Most would assume that someone would have almost nothing to fear in life if that person is 6’ 7”, weighs in at 275 pounds and can run a 40-yard dash in 4.84 seconds. But tell that to Las Vegas Raiders defensive end Carl Nassib, who earlier this week came out as gay on Instagram, becoming the first active NFL player to ever do so.
“Sadly, I have agonized over this moment for 15 years,” Nassib wrote in his public statement. Perhaps it shouldn’t be a shock or headline-grabbing news that an NFL player, or any professional athlete for that matter, comes out as LGBTQ. Then again, one reason why Pride Month is important to many in the LGBTQ community in the first place is to recognize the fact that it was not too long ago when not being straight was something to hide.
To those who still insist that one’s “personal life” should be kept out of the professional world, check in on that belief the next time straight colleagues in the office talk about their families or how they were palling around with their friends over the weekend. On that point, the personal responses of love and support from various athletes and teams to Nassib’s news have been almost more headline-worthy than his very personal announcement itself. Not long ago, there would have been posts with reactions like “I had no idea” or “I’m shocked.”
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Take the reaction of whoever manages the Raiders’ Twitter feed, which issued a simple, “Proud of you, Carl.” That is a step forward for a team with a history of being far from gifted in public relations — just follow the team’s sordid history of moving from Oakland to Los Angeles then back to Oakland and, now, to southern Nevada.
Of course, the team’s current owner, Mark Davis, for some odd reason had to make the point to ESPN that “it doesn’t change my opinion of him as a Raider.” (Shouldn’t any news be about Nassib anyway, not Mark Davis?)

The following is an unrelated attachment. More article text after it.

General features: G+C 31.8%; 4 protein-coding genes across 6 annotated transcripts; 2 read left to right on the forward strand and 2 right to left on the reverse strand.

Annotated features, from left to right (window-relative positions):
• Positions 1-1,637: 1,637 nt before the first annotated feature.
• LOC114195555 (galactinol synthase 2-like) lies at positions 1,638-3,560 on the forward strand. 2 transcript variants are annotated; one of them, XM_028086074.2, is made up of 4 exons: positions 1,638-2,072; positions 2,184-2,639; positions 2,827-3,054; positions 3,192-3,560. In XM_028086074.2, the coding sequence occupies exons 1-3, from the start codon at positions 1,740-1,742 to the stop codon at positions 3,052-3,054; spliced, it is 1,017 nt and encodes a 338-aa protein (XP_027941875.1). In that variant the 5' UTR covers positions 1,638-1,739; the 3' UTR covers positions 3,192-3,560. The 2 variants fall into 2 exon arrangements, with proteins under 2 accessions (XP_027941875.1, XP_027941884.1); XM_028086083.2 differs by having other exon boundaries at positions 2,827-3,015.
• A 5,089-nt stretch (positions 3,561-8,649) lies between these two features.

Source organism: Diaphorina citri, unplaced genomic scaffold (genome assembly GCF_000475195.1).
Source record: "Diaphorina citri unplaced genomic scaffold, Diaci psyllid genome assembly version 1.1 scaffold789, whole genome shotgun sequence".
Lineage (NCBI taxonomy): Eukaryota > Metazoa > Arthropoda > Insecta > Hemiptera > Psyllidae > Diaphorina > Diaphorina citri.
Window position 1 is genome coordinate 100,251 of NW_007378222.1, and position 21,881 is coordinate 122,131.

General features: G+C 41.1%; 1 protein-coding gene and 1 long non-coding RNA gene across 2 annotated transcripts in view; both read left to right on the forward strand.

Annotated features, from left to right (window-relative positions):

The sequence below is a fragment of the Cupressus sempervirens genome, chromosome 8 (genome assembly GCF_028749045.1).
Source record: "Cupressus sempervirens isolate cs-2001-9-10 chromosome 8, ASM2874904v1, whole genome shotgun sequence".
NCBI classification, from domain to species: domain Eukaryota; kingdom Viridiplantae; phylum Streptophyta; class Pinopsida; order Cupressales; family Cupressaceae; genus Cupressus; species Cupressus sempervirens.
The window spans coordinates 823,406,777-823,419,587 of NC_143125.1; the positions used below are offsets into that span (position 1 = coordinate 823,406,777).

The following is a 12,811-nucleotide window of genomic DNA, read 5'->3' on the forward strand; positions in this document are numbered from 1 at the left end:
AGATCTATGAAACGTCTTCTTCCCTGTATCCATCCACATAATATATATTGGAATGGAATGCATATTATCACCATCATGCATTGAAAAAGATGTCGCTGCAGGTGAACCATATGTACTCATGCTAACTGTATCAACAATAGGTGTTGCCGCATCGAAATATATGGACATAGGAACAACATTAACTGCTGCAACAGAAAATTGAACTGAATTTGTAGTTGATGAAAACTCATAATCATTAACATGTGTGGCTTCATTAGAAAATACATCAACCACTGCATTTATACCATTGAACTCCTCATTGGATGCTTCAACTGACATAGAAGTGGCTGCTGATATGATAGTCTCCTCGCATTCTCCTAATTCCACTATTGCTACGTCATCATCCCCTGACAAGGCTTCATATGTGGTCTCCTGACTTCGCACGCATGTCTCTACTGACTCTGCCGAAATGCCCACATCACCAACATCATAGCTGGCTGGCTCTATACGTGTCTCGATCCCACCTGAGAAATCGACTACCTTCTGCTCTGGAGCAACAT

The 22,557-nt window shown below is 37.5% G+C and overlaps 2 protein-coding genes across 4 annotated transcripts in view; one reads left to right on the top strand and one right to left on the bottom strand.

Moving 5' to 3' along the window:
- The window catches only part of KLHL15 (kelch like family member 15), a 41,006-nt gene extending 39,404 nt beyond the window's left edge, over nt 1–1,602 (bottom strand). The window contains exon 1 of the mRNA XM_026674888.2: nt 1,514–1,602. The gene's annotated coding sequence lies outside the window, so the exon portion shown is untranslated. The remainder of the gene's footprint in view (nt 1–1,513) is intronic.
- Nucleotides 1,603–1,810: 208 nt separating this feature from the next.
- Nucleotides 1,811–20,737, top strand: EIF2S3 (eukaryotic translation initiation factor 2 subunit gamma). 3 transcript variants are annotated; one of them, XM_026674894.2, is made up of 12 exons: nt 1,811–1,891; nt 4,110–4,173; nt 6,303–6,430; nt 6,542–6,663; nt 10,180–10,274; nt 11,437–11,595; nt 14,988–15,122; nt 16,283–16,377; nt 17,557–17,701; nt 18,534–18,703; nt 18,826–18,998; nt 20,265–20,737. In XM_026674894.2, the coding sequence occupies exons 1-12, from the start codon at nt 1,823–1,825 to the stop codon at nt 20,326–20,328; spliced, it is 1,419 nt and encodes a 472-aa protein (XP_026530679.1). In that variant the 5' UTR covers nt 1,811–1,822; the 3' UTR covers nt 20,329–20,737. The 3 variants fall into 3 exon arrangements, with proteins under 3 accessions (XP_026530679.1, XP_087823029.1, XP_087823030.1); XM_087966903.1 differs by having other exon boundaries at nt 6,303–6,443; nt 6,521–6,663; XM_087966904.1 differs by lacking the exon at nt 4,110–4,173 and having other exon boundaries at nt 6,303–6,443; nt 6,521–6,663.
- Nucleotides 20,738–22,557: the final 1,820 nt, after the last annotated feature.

Davis’ comment is a gentle reminder that we still have a long road ahead until people who identify as LGBTQ feel accepted in any setting. Sure, we are largely past the point at which being LGBTQ is a surprise, but we are still in a reality in which employers are quick to tell the community that “yes, we stand by you,” while donating to political leaders who prefer this community stays in the closet.
We have not quite reached the end of the road. Until then, many LGBTQ employees will still feel as if they need to question whether they can be their true selves in the physical or virtual office. And therein lies a reminder for companies that continue to see Pride Month as more of a public relations opportunity than showing a commitment to making their employees feel welcome and comfortable in the workplace. It’s not a huge ask: Ask them about their experiences, listen to them, let them share their stories and, finally, learn from them.
We’ll wrap up by mentioning Nassib’s $100,000 donation to the Trevor Project, an organization that offers free and confidential crisis counseling in its push to prevent suicide by LGBTQ youth. Click here to learn more and to donate to this organization that is saving lives.
Image credit: Daniel Álvasd/Unsplash
Leon Kaye has written for 3p since 2010 and become executive editor in 2018. His previous work includes writing for the Guardian as well as other online and print publications. In addition, he's worked in sales executive roles within technology and financial research companies, as well as for a public relations firm, for which he consulted with one of the globe’s leading sustainability initiatives. Currently living in Central California, he’s traveled to 70-plus countries and has lived and worked in South Korea, the United Arab Emirates and Uruguay.
Leon’s an alum of Fresno State, the University of Maryland, Baltimore County and the University of Southern California's Marshall Business School. He enjoys traveling abroad as well as exploring California’s Central Coast and the Sierra Nevadas.